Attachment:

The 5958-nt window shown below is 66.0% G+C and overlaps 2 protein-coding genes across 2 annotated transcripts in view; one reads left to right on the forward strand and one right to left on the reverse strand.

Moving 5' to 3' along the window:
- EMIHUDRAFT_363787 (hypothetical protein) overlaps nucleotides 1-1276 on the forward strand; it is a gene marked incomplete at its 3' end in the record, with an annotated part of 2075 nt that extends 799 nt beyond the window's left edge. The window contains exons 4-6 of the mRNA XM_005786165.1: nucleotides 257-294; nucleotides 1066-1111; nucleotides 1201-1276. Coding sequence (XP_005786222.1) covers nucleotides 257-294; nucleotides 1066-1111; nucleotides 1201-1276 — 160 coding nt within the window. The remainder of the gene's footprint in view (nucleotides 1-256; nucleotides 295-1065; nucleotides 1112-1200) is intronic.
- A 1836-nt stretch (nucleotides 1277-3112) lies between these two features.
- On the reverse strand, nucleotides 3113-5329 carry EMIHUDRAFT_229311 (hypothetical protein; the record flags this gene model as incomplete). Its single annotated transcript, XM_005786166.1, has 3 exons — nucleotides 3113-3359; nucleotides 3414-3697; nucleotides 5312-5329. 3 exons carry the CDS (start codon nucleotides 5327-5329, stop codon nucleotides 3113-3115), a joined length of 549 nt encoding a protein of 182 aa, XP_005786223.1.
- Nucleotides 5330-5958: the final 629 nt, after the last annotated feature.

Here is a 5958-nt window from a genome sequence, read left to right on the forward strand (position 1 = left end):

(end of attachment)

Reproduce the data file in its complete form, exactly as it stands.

The 5958-nt window shown below is 66.0% G+C and overlaps 2 protein-coding genes across 2 annotated transcripts in view; one reads left to right on the forward strand and one right to left on the reverse strand.

Moving 5' to 3' along the window:
- EMIHUDRAFT_363787 (hypothetical protein) overlaps nucleotides 1-1276 on the forward strand; it is a gene marked incomplete at its 3' end in the record, with an annotated part of 2075 nt that extends 799 nt beyond the window's left edge. The window contains exons 4-6 of the mRNA XM_005786165.1: nucleotides 257-294; nucleotides 1066-1111; nucleotides 1201-1276. Coding sequence (XP_005786222.1) covers nucleotides 257-294; nucleotides 1066-1111; nucleotides 1201-1276 — 160 coding nt within the window. The remainder of the gene's footprint in view (nucleotides 1-256; nucleotides 295-1065; nucleotides 1112-1200) is intronic.
- A 1836-nt stretch (nucleotides 1277-3112) lies between these two features.
- On the reverse strand, nucleotides 3113-5329 carry EMIHUDRAFT_229311 (hypothetical protein; the record flags this gene model as incomplete). Its single annotated transcript, XM_005786166.1, has 3 exons — nucleotides 3113-3359; nucleotides 3414-3697; nucleotides 5312-5329. 3 exons carry the CDS (start codon nucleotides 5327-5329, stop codon nucleotides 3113-3115), a joined length of 549 nt encoding a protein of 182 aa, XP_005786223.1.
- Nucleotides 5330-5958: the final 629 nt, after the last annotated feature.

Here is a 5958-nt window from a genome sequence, read left to right on the forward strand (position 1 = left end):